Call-up

Ernest and Wilson

Trooper Wilson standing on Ernest's hand

I was met at Tidworth Garrison station and transported to Moolton Barracks which had an alien smell about it, as some regular troops had arrived from India to train the militia. With several others I bedded down on the wooden floor of a barrack room and awoke next morning next to Fred Swingewood, an old school friend from Mow Cop. This was a busy day – learning to queue and collect clothing, uniform and equipment. We also queued for an army number and to give personal information. This was dealt with by a snotty little lance corporal. He asked: ” religion ?”

“Agnostic” I replied.

” You can’t be a bloody agnostic in this army you are C of E.” I felt he wanted an argument so I stayed quiet. Strange that, at the end of the war, one of the four freedoms guaranteed was “freedom of religion”.

One item handed to me was called my best friend – the short Lee-Enfield rifle. Our first lecture was about this sturdy little weapon. Effective range – 2000 yards calibre 0.303 in. In the base of the butt was a little flap which opened to disclose a tubular brass bottle of oil, a length of cord which had a loop at one end and a brass weight on the other – this was the pull-through. There was also. a square of soft cloth which, when put into the loop was pulled from the breech and out through the muzzle to wipe out the oil. The cloth was called forbytwo (4″ x 2″ ).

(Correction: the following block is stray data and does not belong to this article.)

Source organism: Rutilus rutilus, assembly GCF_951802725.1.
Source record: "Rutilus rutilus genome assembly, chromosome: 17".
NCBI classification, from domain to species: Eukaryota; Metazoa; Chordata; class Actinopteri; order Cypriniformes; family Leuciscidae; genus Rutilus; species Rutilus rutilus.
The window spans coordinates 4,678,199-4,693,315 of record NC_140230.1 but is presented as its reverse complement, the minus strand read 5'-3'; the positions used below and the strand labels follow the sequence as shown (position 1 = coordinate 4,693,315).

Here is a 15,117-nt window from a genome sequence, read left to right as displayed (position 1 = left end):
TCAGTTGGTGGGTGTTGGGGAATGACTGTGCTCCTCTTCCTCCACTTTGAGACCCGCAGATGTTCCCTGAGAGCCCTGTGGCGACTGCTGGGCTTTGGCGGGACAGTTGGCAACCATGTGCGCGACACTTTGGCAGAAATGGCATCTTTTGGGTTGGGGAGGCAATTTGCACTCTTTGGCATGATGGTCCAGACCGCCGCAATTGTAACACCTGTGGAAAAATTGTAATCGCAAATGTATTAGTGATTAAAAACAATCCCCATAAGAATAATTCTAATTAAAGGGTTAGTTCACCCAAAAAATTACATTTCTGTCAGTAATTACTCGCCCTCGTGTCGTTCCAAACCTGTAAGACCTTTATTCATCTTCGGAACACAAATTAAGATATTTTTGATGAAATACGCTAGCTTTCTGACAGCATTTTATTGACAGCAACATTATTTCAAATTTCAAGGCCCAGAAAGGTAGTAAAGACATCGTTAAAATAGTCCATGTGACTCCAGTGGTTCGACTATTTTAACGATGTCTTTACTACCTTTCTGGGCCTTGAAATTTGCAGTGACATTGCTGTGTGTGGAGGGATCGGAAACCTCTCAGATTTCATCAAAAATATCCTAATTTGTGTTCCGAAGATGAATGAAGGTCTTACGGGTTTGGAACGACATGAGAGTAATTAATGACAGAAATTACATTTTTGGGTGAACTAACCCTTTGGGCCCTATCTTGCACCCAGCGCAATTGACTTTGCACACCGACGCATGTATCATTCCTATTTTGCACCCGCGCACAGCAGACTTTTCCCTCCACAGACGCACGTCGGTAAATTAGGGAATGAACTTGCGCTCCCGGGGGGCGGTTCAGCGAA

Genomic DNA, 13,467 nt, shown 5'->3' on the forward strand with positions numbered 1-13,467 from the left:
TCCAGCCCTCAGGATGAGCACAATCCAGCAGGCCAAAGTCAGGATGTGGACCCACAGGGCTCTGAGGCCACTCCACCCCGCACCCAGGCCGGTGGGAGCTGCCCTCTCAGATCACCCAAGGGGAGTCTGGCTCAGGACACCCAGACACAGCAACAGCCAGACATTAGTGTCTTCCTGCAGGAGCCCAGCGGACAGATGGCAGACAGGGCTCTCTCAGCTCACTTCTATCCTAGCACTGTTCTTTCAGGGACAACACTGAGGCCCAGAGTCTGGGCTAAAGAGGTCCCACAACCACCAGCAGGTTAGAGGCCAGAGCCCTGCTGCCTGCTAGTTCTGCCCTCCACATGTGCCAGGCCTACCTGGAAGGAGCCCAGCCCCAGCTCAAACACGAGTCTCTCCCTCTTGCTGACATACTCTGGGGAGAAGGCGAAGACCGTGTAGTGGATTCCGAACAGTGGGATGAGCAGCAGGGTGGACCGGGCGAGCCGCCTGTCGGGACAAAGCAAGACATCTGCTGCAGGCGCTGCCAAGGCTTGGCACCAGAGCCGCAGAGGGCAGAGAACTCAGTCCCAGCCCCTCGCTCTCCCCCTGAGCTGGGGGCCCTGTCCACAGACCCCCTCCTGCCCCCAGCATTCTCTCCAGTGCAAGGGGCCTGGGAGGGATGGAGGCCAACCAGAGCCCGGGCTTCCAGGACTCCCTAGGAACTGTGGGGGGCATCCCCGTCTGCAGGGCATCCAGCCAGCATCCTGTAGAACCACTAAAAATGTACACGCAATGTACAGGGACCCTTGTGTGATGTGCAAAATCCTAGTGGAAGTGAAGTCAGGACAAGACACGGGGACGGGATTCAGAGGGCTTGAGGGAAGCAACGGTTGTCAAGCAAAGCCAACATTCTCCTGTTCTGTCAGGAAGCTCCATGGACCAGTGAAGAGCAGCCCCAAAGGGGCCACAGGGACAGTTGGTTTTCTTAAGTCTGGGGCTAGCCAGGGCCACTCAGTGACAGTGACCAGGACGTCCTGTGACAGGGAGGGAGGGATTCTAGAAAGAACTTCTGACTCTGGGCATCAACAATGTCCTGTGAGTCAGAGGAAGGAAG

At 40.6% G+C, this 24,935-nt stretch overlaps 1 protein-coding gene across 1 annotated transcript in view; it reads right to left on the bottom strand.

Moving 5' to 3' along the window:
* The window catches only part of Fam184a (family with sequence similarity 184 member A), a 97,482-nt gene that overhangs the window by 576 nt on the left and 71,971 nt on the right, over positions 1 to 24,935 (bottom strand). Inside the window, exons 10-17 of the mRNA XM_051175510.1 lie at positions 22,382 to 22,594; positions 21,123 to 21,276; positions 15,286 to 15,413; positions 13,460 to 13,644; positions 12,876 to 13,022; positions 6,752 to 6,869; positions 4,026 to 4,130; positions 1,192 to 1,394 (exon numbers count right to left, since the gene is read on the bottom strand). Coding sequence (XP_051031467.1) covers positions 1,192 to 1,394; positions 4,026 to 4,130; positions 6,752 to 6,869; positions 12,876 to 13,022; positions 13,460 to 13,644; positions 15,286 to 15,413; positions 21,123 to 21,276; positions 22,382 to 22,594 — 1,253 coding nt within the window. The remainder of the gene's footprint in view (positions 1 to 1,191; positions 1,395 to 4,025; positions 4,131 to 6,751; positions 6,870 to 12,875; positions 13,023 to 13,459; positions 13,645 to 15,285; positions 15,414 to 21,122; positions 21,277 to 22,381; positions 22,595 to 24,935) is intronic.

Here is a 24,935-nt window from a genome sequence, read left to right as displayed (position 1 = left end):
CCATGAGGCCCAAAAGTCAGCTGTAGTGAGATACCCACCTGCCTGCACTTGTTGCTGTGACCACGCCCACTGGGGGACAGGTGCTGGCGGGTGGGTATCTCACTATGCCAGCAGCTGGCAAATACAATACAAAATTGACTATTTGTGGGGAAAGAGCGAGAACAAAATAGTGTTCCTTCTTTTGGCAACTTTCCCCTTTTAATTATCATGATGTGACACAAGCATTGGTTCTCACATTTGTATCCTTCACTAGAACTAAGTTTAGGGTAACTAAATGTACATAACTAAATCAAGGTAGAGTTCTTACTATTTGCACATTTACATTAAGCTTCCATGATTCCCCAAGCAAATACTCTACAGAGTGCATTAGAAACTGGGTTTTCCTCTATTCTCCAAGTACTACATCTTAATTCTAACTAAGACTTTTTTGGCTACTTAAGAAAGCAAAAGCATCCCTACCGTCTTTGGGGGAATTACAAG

Our training lasted six months, all on Salisbury Plain. Every day we were assailed by the screech and roar of our fighter planes as the young pilots learned to control the Spitfire and Hurricane in mock dogfights. We seemed to have a lot more than we’d believed, and I found out years afterwards that German intelligence had been way out in their estimates of our strength.

Then came the exodus from France of the B.E.F. as every available boat was put across the channel to bring our lads back from an undignified defeat. It was a magnificent success.

This was where some myopic twit didn’t seem to notice the difference between RAC (Royal Armoured Corps – tanks) and RASC (Royal Army Service Corps – services), so six of us RAC chaps were sent by mistake to Scotland as clerks! This I would consider a happy accident. As we passed through London the returning British Expeditionary Force filled the streets. There was a carnival atmosphere as women volunteers handed out soup, sandwiches and tea to all and sundry. Some of the heroes were in poor shape from the strafing and exhaustion. German Messerschmidts had been enjoying the fun – rather like shooting fish in a barrel.

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